"Now, therefore, it is ordered that the report of the State Tax Commission, fixing the valuation and assessment of said property at $1,807,175, be and the same is expressly disapproved, and the Board does further order and direct that said assessment and valuation of $691,145.40 be duly certified, according to law, to the Assessor of the City of St. Louis, Missouri, as the assessment and valuation on said building as of June 1, 1931."

    The record as outlined above presents the question of whether the purported assessment attempted to be made by the State Board of Equalization is a valid assessment, and the question of validity is dependent upon whether the board possessed jurisdiction in that behalf.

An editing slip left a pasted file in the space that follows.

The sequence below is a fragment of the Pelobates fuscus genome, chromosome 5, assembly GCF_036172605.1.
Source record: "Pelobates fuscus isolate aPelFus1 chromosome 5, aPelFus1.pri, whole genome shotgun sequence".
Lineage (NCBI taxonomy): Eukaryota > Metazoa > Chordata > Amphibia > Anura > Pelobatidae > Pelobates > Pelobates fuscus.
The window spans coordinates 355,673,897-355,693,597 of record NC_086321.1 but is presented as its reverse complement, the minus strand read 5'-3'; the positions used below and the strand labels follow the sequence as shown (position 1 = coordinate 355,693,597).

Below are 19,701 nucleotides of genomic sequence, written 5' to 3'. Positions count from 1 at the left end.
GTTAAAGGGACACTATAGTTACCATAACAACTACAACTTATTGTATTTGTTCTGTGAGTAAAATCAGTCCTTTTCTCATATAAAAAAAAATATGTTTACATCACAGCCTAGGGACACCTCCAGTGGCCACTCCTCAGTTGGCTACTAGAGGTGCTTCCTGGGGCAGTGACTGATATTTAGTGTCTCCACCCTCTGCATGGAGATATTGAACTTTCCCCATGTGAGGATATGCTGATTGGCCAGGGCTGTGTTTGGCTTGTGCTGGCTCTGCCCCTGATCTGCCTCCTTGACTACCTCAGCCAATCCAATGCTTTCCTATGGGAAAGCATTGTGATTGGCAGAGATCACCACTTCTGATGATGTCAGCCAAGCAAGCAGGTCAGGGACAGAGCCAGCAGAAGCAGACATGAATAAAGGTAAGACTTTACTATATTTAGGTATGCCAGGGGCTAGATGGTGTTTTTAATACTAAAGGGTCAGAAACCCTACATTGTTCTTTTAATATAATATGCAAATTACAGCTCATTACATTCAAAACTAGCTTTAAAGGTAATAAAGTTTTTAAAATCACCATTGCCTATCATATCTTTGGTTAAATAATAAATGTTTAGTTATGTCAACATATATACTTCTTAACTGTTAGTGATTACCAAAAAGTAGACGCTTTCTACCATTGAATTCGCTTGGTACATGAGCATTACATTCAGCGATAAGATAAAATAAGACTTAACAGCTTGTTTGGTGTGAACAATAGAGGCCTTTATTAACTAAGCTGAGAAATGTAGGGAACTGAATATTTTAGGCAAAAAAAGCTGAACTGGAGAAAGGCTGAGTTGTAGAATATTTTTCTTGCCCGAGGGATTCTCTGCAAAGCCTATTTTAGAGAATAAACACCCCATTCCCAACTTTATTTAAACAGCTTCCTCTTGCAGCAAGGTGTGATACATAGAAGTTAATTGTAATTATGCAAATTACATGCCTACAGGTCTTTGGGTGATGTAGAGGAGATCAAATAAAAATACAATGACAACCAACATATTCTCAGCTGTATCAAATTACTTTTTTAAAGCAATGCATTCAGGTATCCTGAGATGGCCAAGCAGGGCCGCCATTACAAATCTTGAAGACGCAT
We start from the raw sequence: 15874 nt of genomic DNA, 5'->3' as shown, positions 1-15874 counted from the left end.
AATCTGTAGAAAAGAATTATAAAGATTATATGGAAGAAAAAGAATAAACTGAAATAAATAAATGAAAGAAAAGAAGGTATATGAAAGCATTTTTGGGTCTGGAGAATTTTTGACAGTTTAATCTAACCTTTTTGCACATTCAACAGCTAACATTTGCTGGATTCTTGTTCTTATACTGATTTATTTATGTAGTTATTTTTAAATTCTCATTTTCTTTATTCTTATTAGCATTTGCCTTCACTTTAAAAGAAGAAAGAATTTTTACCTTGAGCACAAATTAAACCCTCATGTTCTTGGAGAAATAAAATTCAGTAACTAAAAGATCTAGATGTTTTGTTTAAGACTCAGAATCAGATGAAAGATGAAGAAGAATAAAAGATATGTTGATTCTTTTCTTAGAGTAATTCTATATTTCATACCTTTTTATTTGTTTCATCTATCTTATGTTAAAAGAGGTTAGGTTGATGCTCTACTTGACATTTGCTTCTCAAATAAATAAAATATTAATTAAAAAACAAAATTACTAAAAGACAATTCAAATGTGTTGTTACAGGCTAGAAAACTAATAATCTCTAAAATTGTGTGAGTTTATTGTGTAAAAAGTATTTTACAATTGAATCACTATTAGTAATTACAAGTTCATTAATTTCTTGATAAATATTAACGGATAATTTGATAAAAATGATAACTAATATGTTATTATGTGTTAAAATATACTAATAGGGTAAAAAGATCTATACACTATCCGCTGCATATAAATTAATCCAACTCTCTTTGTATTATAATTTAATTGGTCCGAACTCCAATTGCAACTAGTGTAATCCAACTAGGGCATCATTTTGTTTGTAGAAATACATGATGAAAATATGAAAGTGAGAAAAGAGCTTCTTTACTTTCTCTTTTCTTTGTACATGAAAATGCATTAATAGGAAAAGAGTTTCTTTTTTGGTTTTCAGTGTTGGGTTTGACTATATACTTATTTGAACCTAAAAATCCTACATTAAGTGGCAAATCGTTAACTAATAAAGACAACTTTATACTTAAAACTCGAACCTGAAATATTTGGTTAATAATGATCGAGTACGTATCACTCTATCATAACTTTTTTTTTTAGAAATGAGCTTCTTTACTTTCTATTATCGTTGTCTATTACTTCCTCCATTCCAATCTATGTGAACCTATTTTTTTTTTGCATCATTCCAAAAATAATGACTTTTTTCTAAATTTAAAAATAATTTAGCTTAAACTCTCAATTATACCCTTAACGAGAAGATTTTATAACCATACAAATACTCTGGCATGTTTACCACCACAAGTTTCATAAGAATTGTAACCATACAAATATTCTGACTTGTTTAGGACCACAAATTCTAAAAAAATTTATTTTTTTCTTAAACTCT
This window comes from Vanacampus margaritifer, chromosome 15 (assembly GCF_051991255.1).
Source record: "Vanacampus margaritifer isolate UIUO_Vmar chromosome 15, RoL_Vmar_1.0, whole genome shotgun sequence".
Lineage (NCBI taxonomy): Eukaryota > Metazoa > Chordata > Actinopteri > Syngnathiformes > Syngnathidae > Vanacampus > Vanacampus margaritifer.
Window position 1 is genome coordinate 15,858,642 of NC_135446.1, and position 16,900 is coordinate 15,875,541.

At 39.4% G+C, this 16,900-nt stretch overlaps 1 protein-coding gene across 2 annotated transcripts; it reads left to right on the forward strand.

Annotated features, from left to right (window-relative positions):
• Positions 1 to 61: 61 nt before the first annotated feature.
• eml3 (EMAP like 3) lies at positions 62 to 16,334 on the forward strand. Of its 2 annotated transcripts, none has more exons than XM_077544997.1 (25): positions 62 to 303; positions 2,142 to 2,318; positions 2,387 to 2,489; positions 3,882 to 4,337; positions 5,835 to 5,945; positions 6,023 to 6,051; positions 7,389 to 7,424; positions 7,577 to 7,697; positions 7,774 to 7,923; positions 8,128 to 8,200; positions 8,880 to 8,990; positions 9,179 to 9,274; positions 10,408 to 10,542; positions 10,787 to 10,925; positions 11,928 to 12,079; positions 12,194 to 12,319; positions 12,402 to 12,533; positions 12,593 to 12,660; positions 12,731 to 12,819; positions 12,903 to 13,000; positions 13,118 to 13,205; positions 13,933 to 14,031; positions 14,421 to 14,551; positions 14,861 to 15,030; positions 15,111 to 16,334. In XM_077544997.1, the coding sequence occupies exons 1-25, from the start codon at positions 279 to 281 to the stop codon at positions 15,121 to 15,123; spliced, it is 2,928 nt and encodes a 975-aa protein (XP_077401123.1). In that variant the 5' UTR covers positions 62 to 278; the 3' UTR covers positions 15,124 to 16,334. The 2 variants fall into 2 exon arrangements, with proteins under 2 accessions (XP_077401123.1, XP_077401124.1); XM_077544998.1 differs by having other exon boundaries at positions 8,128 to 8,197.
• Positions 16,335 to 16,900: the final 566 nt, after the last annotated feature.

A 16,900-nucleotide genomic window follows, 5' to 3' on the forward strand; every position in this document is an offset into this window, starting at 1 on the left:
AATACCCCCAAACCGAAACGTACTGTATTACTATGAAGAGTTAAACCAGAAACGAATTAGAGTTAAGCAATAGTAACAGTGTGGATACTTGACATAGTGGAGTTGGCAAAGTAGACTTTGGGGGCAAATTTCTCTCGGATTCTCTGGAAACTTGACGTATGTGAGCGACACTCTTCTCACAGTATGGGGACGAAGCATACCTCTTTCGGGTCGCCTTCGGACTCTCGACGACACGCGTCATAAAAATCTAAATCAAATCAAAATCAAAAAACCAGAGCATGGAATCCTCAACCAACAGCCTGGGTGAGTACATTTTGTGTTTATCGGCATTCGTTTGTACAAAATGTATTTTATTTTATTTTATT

Much is contained in the brief of amici curiae and much presented in their argument relative to the constitutional and legislative requirements looking to uniformity and equality in the assessment and taxation of all property in the State. It cannot be gainsaid that such requirements were designed to attain that end. But experience has demonstrated that no more than approximation is attainable in the process of valuation and assessment provided for. However, the desideratum just referred to should ever be pursued, although the pursuit must of necessity be confined to the route laid *Page 275 out and defined by the law. So the practical question confronting us is whether or not the end reached by the Board of Equalization in the proceeding before it, as shown by its record, was reached in a mode authorized by law. It is plain to be seen that the board in the proceeding under review assumed the power and undertook to make an original valuation and assessment of the Continental Life Building and the parcel of land upon which the building stands. Unless the board possessed that power its said action is void for lack of jurisdiction, or because in excess thereof.